CYBEREYE

What is Anonymous? It is not pro-privacy.

A drumbeat of hacktivism in the past year or so by shadowy groups, including one called Anonymous, has culminated in a number of recent breach-and-release attacks on servers holding personal information. Some individuals speaking for — or at least of — Anonymous describe the group as pro-privacy, but that is hard to swallow.

The latest round of incidents was spurred by the San Francisco Bay Area Rapid Transit system’s ill-considered decision to cut cell phone service to subway stations in an effort to disrupt public protests. Its website was defaced and information on some customers posted publicly. Those actions were followed by a similar attack against the website of the BART Police Officers Association.

A frequent tweeter for the group, using the Twitter name @AnonyOps, disavowed the release of personal information, calling it “grossly irresponsible.”

“I'd like to believe that whoever did it THOUGHT they were doing Anonymous a service,” he or she wrote in an online interview with SF Weekly. “But they were wrong. Anonymous is pro-privacy.”

That claim is not supported by the group’s own statements of purpose.

So what and who is Anonymous? What does it stand for?

It is easier to say what it is not. “Anonymous isn’t unanimous,” AnonyOps wrote in an Aug. 17 posting. Another writer, posting as Thisisanonymous, wrote, “Anonymous is not an organization; that requires hierarchy, leadership and — most importantly — organization.”

As for what Anonymous stands for, it is the idea that “the everyman can stand strong in the face of oppression, that governments and corporations are accountable for their lies, that there is strength and solidarity in numbers,” Thisisanonymous wrote.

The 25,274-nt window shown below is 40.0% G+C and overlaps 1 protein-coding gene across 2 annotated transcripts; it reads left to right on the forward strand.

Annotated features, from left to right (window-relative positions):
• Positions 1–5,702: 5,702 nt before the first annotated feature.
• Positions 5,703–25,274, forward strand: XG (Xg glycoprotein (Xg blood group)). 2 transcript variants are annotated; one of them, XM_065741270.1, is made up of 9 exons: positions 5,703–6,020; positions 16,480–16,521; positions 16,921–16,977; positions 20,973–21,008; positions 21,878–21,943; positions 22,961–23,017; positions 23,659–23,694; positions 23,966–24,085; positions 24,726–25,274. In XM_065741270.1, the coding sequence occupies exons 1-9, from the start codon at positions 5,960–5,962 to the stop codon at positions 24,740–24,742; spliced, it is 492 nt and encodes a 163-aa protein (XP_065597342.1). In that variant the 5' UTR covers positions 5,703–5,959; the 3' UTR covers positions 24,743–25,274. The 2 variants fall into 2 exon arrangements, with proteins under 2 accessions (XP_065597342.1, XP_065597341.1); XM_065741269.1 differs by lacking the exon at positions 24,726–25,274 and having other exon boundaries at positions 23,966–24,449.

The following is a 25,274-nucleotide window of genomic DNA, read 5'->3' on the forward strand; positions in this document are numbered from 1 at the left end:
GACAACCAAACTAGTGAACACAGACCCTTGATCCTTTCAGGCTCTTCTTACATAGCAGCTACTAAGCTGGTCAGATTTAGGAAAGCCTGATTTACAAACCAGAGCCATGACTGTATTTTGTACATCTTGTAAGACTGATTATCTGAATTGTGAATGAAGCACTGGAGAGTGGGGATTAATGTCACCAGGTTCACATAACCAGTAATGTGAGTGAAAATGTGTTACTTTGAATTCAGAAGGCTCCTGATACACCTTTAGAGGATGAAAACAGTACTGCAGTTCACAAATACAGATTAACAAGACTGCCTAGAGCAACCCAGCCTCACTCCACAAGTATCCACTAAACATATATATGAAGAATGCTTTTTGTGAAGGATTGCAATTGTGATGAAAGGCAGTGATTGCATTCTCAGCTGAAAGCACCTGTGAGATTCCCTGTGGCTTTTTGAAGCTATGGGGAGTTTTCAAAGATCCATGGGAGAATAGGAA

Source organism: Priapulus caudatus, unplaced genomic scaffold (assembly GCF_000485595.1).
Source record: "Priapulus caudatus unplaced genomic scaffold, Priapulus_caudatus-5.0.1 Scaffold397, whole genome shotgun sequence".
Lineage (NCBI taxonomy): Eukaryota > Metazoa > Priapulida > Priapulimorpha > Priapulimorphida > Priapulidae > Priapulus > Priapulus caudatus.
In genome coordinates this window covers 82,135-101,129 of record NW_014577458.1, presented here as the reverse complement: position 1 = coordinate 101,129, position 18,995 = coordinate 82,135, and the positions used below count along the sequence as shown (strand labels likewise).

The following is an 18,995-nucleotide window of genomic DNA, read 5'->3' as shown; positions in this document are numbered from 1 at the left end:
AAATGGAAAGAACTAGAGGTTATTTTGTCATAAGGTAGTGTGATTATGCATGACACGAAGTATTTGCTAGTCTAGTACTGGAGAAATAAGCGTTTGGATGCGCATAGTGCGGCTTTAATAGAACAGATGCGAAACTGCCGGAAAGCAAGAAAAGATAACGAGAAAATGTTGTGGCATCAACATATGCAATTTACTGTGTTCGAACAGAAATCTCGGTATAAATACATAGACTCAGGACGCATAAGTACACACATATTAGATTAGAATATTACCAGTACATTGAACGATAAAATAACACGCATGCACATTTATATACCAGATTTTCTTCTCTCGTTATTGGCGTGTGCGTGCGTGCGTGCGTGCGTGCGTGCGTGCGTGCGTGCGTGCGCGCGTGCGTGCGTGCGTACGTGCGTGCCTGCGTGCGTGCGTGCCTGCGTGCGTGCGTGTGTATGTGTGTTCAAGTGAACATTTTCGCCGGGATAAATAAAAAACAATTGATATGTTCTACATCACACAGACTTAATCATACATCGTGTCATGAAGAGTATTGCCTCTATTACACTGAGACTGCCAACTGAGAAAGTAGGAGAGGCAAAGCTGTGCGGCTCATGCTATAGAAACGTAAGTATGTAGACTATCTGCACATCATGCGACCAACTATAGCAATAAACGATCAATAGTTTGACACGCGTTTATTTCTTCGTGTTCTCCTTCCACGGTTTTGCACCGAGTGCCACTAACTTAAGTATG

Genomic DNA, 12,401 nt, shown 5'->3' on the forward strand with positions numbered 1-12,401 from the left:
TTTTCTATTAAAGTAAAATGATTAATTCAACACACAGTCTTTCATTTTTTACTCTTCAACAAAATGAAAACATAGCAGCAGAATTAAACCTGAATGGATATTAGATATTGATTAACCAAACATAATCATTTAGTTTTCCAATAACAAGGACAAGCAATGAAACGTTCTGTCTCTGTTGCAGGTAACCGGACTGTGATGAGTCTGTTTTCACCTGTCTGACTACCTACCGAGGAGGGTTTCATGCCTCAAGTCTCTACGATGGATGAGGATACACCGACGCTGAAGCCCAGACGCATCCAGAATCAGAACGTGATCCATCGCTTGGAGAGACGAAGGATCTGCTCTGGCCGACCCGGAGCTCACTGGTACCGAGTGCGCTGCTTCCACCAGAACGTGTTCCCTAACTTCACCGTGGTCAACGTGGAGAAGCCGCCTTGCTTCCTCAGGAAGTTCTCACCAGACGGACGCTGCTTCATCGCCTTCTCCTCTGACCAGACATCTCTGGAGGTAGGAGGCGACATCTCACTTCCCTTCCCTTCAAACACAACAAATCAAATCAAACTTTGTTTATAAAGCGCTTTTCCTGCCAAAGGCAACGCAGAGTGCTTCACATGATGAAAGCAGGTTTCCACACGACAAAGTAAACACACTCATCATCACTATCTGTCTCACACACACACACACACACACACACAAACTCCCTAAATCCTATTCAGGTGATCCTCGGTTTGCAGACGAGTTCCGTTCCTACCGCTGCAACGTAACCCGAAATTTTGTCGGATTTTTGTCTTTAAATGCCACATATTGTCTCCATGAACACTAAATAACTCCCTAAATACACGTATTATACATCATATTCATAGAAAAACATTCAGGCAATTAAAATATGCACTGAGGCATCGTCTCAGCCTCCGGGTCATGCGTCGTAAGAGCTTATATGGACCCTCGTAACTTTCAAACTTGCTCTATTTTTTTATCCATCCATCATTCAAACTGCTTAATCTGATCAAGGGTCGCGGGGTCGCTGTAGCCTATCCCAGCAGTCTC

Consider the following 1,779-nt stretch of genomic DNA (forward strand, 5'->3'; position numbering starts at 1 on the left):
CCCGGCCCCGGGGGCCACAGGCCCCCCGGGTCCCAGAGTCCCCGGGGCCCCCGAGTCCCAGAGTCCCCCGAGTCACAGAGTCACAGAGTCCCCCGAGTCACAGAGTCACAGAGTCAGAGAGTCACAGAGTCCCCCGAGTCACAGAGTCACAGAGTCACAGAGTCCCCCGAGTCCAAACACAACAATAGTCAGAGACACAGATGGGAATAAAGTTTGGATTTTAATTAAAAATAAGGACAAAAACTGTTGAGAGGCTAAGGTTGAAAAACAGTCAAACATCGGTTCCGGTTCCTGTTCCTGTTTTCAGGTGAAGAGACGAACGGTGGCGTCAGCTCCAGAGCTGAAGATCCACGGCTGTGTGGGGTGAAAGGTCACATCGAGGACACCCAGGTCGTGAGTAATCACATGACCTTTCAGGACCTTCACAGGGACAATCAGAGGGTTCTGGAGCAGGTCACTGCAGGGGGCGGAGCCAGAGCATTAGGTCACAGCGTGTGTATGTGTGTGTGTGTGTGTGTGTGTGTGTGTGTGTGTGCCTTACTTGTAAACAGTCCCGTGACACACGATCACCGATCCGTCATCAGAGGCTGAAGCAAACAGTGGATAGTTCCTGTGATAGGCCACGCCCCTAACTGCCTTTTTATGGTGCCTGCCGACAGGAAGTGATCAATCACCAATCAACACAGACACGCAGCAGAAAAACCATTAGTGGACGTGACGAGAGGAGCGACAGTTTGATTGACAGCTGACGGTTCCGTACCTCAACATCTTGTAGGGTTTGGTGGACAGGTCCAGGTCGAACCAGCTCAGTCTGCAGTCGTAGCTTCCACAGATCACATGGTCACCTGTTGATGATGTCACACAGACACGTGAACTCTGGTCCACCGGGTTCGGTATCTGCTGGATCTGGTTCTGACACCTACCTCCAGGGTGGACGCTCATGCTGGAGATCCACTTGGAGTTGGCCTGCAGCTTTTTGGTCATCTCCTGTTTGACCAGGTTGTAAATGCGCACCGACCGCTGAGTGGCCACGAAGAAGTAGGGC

AnonyOps claims that Anonymous has done a lot of good. “It has helped with other groups in providing aid to people on the ground in countries where ‘democracy’ is a bad word.”

The ideals are laudable, but the claims of doing good are impossible to verify if the organization does not exist. That is the great weakness of Anonymous. If the group has no membership, no one can be excluded. Anyone doing anything for any reason is just as entitled as anyone else to do it under the name Anonymous, and nobody can legitimately object. Anonymous would like to hold governments and corporations accountable but offers no accountability itself.

Anonymous posters routinely complain that they are misunderstood and misrepresented by the news media. “A destructive minority is getting a majority of the press, while those of us who toil in the shadow doing good work for people at home and abroad go unthanked,” AnonyOps wrote.

The complaint falls flat. If Anonymous is nonexclusive and all-inclusive, then the grossly irresponsible act of publishing the personal information of BART customers is just as much a part of Anonymous as any undocumented work that has been done in support of demonstrators in repressive countries.

That’s the problem with freedom: Without limits, it quickly destroys itself. Then it is no more free than the most rigid hierarchy of a totalitarian regime. As AnonyOps points out, the destructive minority gets the attention, and in the end, it also gets to call the shots, pushing everyone else into the shadows.

Anonymous can’t be pro-privacy unless it is willing to exclude those who are anti-privacy. And it can’t do that until it is willing to set standards of behavior and hold itself and its members accountable for what they do.

About the Author

William Jackson is a Maryland-based freelance writer.

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